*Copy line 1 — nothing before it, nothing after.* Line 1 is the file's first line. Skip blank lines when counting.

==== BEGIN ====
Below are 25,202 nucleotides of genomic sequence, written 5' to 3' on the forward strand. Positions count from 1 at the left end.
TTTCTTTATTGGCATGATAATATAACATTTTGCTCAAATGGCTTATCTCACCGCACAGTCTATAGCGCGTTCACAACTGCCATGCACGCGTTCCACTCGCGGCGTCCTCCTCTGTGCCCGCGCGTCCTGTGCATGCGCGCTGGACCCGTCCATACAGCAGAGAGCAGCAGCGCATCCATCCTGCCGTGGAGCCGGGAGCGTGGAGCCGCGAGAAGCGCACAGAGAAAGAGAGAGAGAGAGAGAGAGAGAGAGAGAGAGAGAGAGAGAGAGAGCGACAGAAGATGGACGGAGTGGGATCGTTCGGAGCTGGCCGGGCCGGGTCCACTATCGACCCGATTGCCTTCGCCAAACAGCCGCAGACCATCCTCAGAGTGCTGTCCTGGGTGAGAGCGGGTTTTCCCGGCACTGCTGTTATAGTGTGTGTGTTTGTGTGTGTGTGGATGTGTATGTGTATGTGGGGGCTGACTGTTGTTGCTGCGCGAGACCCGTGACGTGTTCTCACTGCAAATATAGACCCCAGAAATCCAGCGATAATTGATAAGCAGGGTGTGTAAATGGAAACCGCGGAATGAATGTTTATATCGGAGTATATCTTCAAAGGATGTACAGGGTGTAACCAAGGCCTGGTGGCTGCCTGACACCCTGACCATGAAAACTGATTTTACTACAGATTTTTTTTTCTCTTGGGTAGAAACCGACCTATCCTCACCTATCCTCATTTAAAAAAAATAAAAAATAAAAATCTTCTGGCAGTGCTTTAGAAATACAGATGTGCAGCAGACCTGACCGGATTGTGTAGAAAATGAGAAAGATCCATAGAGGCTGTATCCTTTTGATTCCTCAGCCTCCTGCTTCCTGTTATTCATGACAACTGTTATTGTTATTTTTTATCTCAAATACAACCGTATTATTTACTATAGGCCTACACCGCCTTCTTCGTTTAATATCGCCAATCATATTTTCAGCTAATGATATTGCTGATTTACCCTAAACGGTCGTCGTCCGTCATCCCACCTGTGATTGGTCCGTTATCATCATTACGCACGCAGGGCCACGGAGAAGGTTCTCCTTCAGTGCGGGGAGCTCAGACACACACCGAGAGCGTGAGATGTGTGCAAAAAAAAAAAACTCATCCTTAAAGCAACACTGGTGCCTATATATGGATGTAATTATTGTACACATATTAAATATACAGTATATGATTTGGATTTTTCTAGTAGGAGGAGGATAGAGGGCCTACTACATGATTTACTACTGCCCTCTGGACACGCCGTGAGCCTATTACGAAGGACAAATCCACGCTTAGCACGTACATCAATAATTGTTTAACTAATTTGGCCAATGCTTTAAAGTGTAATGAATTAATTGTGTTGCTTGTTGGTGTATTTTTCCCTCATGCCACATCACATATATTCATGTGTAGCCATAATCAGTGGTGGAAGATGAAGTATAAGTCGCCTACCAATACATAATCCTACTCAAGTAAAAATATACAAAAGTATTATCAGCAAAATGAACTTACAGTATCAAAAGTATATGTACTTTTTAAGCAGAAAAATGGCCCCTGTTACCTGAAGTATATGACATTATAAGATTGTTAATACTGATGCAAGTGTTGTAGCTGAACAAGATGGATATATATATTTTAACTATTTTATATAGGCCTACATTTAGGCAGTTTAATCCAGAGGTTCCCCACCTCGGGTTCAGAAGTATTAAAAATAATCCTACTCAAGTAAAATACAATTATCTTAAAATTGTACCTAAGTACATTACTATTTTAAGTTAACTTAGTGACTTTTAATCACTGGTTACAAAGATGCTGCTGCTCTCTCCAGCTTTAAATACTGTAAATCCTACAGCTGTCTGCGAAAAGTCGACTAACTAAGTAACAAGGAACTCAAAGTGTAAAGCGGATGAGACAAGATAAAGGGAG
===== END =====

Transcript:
Below are 25,202 nucleotides of genomic sequence, written 5' to 3' on the forward strand. Positions count from 1 at the left end.